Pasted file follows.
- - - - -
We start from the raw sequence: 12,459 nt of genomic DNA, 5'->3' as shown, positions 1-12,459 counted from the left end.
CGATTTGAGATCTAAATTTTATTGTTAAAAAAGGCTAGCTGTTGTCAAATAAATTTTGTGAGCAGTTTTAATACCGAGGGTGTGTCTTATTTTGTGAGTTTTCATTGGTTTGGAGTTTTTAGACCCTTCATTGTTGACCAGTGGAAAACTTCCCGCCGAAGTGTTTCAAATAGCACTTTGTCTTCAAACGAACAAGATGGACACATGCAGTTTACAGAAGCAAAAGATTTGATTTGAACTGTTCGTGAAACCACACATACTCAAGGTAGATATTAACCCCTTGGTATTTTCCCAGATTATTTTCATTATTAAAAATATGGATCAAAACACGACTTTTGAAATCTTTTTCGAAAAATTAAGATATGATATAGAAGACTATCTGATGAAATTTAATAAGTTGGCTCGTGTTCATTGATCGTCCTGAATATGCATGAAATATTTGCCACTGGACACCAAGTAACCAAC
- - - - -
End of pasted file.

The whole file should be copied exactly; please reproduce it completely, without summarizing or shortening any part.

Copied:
We start from the raw sequence: 12,459 nt of genomic DNA, 5'->3' as shown, positions 1-12,459 counted from the left end.
CGATTTGAGATCTAAATTTTATTGTTAAAAAAGGCTAGCTGTTGTCAAATAAATTTTGTGAGCAGTTTTAATACCGAGGGTGTGTCTTATTTTGTGAGTTTTCATTGGTTTGGAGTTTTTAGACCCTTCATTGTTGACCAGTGGAAAACTTCCCGCCGAAGTGTTTCAAATAGCACTTTGTCTTCAAACGAACAAGATGGACACATGCAGTTTACAGAAGCAAAAGATTTGATTTGAACTGTTCGTGAAACCACACATACTCAAGGTAGATATTAACCCCTTGGTATTTTCCCAGATTATTTTCATTATTAAAAATATGGATCAAAACACGACTTTTGAAATCTTTTTCGAAAAATTAAGATATGATATAGAAGACTATCTGATGAAATTTAATAAGTTGGCTCGTGTTCATTGATCGTCCTGAATATGCATGAAATATTTGCCACTGGACACCAAGTAACCAAC